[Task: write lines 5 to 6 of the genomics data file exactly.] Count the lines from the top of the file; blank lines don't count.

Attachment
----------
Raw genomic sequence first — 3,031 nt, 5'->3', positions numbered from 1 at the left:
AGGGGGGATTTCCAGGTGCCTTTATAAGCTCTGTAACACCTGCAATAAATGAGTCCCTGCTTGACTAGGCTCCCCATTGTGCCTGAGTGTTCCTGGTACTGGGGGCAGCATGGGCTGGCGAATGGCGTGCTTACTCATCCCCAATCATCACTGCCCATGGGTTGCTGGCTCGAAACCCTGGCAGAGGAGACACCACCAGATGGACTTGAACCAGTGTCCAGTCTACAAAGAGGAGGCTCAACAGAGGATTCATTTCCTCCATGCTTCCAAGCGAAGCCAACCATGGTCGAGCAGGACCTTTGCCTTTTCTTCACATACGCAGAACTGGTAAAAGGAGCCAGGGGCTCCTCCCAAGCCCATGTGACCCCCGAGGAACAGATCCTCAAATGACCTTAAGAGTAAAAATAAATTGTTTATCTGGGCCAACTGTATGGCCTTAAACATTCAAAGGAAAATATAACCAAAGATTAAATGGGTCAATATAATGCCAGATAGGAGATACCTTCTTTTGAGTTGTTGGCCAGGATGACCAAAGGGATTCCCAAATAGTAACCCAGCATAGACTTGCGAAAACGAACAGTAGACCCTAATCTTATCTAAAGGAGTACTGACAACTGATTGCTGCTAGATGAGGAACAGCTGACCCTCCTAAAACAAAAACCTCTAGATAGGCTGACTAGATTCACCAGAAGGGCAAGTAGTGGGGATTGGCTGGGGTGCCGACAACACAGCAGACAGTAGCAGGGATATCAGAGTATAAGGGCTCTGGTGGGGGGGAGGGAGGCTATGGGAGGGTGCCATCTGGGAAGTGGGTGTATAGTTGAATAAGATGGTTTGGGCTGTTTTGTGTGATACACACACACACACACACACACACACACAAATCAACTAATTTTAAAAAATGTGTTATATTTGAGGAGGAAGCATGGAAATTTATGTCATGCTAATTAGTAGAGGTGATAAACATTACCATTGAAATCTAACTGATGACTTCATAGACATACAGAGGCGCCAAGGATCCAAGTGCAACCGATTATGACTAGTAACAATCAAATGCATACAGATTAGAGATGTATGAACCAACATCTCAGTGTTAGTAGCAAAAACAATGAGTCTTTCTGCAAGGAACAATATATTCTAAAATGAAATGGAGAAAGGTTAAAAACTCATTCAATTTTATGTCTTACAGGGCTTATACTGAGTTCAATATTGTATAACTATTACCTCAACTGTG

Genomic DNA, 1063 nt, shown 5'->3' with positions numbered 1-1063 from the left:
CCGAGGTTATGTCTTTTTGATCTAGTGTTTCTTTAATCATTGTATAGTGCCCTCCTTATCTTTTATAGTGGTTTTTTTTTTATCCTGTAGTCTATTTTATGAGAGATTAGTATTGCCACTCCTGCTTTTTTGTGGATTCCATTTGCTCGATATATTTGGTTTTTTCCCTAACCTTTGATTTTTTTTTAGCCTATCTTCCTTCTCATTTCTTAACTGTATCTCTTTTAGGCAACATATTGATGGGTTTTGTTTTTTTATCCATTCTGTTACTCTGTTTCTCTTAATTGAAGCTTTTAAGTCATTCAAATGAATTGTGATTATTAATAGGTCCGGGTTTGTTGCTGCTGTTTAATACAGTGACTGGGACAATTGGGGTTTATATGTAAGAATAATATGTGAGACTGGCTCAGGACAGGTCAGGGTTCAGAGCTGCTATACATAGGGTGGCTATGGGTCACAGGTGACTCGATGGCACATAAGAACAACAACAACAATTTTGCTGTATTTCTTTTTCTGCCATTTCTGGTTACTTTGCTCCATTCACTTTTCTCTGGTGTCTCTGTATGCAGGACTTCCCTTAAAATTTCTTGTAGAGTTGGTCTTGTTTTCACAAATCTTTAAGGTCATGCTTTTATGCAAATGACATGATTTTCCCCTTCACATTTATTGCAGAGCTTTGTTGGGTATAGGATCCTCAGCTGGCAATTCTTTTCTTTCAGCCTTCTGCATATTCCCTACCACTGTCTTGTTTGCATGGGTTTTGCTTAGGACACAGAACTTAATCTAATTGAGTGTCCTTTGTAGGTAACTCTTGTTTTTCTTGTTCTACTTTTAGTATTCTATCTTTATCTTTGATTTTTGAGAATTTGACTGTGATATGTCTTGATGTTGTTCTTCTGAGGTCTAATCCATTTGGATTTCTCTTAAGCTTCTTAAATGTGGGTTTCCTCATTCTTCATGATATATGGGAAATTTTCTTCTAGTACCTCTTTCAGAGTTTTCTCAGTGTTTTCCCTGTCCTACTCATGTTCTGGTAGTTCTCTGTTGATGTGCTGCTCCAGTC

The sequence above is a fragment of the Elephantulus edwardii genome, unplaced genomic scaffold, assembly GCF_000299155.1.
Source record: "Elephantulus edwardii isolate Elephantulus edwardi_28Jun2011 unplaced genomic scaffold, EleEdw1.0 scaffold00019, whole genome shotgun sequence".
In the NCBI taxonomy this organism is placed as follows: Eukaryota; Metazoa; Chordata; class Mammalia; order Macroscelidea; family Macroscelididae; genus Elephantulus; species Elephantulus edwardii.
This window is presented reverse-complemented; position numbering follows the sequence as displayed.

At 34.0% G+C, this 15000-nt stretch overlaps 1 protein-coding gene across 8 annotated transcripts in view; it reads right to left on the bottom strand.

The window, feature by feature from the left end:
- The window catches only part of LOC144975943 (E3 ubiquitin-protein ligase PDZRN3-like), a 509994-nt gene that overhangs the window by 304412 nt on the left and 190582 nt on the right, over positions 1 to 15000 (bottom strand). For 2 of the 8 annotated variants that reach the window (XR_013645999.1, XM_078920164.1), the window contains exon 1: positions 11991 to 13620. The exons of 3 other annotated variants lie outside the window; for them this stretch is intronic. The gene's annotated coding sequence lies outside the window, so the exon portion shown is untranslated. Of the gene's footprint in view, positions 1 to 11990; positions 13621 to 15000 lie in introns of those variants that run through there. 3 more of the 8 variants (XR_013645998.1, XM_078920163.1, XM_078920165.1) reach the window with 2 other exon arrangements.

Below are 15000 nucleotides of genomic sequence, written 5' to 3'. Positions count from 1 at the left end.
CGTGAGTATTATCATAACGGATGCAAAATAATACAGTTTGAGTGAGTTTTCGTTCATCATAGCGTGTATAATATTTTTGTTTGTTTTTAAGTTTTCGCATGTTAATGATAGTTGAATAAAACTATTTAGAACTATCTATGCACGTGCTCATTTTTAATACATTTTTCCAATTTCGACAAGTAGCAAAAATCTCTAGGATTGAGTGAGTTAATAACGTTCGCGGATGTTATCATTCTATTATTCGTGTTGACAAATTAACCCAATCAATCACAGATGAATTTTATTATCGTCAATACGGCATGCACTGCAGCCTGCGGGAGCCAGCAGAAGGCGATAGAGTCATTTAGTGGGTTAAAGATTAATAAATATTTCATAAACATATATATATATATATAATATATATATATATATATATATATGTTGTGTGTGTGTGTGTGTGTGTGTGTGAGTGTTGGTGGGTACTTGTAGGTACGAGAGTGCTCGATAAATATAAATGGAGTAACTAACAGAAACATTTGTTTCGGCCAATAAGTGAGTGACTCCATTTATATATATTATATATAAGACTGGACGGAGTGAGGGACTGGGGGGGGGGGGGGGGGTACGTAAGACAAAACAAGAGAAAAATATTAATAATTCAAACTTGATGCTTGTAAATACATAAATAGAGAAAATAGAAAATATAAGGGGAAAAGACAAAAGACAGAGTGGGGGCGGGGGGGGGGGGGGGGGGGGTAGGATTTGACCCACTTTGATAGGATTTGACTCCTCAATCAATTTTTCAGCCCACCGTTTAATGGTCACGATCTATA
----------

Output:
The sequence above is a fragment of the Elephantulus edwardii genome, unplaced genomic scaffold, assembly GCF_000299155.1.
Source record: "Elephantulus edwardii isolate Elephantulus edwardi_28Jun2011 unplaced genomic scaffold, EleEdw1.0 scaffold00019, whole genome shotgun sequence".